Surviving the Leadville 100 and the 'Lance Vortex'

Chalk it up to Livestrong, the elevation or both, but the heady "Lance Effect" was undeniable at the Leadville Trail 100.

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Like it or not, wherever Lance goes the air becomes rarified.

Drop Mr. Armstrong into the already wispy-thin air of Leadville, Colorado – elevation 10,152 feet – and there is a distinct possibility that the “Lance Vortex” will suck up the remaining oxygen leaving all other living souls prone on the ground gasping like so many landed fish.

Indeed, the “Lance Effect” coupled with Saturday’s Leadville Trail 100 mile mountain bike race, which tops out at more than 12,000-rarified feet, made for a spectacle unseen heretofore in the fat-tire world. The 20-percent pitches of the Powerline climb were planted with thousands of fans. They were there to see a replay of the 2008 LT100, when then-five-time winner Dave Wiens bested the then-retired Armstrong. (For added effect, Wiens crossed the finish line in ’08 on a flat. To crank the drama up a notch, Lance did the same on Saturday.)

Unlike last year, though, when Armstrong was an eleventh-hour entry, this year everybody and their mothers knew that a rematch was in store. And from the looks of things up on Powerline, there were more than a few yellow-clad mothers (and dads) waiting to gaze at Lance.

Overheard: “He was right there,” a fit, fifty-something woman sporting a yellow wristband said as she pointed out the line Armstrong took on his ascent. “I could have touched him.”

Chalk it up to Livestrong, the elevation or both, but the Lance Effect is (apologies to you, pre-1999 cyclists) undeniable. LT 100 co-founder Ken Chlouber estimated that some 20,000 spectators descended on Leadville this year.

“It’s been incredible,” Chlouber said. “They didn’t come to see Ken Chlouber or Leadville, they came to see Lance.”

Strip away all the buzz,  however, and there is something that Chlouber and the mountain bikers who have taken on the LT100 for the last 16 years know: It’s all about the race, the ride, the legs and the will.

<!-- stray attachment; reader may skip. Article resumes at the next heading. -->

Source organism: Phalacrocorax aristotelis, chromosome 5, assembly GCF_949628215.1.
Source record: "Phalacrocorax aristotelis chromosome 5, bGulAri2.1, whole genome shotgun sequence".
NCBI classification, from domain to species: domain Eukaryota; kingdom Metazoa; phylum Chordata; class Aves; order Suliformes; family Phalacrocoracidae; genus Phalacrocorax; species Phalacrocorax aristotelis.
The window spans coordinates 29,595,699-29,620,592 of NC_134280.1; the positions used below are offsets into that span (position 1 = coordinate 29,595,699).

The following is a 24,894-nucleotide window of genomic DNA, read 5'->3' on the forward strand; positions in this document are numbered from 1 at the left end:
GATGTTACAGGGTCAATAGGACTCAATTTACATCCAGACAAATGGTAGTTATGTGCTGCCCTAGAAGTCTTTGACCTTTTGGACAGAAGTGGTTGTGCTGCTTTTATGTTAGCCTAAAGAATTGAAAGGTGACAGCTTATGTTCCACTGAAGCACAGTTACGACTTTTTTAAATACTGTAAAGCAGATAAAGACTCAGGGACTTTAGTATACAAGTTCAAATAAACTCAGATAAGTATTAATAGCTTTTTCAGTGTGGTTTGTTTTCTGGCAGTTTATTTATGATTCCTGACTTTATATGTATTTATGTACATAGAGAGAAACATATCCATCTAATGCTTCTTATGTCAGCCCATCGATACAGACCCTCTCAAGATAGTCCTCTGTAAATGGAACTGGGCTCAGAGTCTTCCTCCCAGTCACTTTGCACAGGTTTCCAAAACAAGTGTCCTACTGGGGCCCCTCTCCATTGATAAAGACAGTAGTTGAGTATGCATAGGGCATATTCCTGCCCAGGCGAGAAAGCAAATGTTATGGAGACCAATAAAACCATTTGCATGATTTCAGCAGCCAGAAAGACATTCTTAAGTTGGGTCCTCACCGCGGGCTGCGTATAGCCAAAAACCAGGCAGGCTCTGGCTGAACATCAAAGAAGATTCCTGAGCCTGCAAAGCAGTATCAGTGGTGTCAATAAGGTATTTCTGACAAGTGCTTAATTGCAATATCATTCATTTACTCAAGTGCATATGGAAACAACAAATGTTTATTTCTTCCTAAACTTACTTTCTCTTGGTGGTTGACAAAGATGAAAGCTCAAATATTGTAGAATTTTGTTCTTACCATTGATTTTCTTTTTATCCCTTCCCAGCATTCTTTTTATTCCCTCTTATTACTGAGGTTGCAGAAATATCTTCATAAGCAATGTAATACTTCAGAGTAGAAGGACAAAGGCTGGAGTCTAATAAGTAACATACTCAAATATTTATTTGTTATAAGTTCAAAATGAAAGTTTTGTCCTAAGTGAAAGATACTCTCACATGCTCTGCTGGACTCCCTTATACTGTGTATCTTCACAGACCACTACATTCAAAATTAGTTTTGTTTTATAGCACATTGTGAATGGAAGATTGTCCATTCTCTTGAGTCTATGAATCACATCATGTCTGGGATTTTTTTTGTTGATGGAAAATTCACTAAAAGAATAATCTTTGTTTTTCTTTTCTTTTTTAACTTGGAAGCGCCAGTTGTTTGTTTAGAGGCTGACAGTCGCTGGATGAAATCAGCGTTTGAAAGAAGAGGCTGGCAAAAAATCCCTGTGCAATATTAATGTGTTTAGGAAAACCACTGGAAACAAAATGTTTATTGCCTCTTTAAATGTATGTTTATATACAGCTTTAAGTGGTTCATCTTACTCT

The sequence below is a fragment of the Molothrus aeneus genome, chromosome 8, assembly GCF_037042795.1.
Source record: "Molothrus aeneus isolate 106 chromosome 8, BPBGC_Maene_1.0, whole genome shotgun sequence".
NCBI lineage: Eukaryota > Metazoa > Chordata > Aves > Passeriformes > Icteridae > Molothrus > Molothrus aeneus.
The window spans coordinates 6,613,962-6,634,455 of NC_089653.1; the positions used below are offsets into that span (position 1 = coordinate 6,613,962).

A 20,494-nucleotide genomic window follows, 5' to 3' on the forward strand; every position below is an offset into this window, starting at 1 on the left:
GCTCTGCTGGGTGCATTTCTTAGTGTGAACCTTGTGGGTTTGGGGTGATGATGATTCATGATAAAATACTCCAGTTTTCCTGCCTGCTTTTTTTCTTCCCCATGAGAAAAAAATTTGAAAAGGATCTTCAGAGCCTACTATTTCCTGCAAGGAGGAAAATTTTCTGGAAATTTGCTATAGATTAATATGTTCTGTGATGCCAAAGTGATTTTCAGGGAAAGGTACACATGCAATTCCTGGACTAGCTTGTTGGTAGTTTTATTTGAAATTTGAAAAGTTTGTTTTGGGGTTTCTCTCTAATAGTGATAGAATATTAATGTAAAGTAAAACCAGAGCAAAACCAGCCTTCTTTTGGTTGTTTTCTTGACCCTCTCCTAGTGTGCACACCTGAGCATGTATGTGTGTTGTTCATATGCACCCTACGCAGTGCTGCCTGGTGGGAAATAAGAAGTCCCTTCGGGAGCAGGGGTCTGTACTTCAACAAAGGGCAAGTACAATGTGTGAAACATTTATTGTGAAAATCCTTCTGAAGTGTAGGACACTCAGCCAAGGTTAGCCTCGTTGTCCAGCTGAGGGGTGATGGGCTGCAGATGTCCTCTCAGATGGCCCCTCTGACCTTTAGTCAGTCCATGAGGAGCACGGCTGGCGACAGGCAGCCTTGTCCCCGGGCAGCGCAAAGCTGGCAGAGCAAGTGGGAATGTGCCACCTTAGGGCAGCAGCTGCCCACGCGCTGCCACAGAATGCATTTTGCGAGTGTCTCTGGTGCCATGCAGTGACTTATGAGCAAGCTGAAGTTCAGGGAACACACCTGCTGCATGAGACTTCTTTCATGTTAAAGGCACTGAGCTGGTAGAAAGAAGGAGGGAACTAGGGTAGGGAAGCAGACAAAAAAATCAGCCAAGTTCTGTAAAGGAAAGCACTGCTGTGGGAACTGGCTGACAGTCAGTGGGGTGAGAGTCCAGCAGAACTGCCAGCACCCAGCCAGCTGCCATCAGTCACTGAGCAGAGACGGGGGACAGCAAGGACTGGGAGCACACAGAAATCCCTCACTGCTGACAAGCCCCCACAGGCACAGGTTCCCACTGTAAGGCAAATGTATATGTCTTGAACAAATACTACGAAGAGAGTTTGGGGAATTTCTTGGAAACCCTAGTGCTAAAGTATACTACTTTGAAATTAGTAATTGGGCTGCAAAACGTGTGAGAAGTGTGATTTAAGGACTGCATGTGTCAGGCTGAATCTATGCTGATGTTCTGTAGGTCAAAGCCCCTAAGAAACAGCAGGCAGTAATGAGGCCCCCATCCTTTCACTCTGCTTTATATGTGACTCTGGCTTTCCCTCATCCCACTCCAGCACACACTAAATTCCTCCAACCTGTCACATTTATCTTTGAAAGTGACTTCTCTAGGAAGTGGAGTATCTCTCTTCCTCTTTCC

Hell, both Armstrong and Wiens admitted to being nervous prior to the start of this year’s race, albeit their jitters were likely a bit different than those of the 1,228 other pros and age-groupers who rolled over the start line.

Sixteen years: What that says is that pre- and post-Lance, the air surrounding Leadville and the LT100 will remain – figuratively and literally – rarified.

“I never thought I’d win Leadville,” said Specialized-Red Bull pro Rebecca Rusch, who was the first woman across the line Saturday. “It’s a very prestigious race.”

Prestigious for pros and passionate weekend rippers alike. What else could account for the roars that accompanied racers across the finish line three, four and five hours after Lance and Dave?

“There is definitely the whole vibe of being a very competitive race at the top end,” Rusch said.

But she pinpointed the true allure of the LT100.

“There’s definitely the community spirit of people trying to help,” Rusch said. ” There are so many people psyched to be riding their bikes.”

Distill down the Lance Effect, even past Livestrong, and what remains for so many people is swinging legs over top tubes and challenging themselves on bikes. Armstrong and Wiens both said they’ll likely be riding the LT100 when they are in their fifties – not for course records but because of the rarified ride.

Will the Lance Effect be in such force then? Who knows? But some things are for sure: The Rocky Mountains won’t be any shorter, the air less rare or the challenge of the LT100 easier for the passionate who throw their legs over their mountain bikes.

Sure, Powerline won’t be thronged with screaming fans, but by and large they were there for Armstrong and Wiens and then on to the finish line leaving the mere mortals to conquer the beastly climb all but alone.

“The heart and soul of the race,” Chlouber said, “is the guy and gal who want to test themselves against the course and these mountains.”

<i>Jamie Bate is the editor of Reach him at</i>

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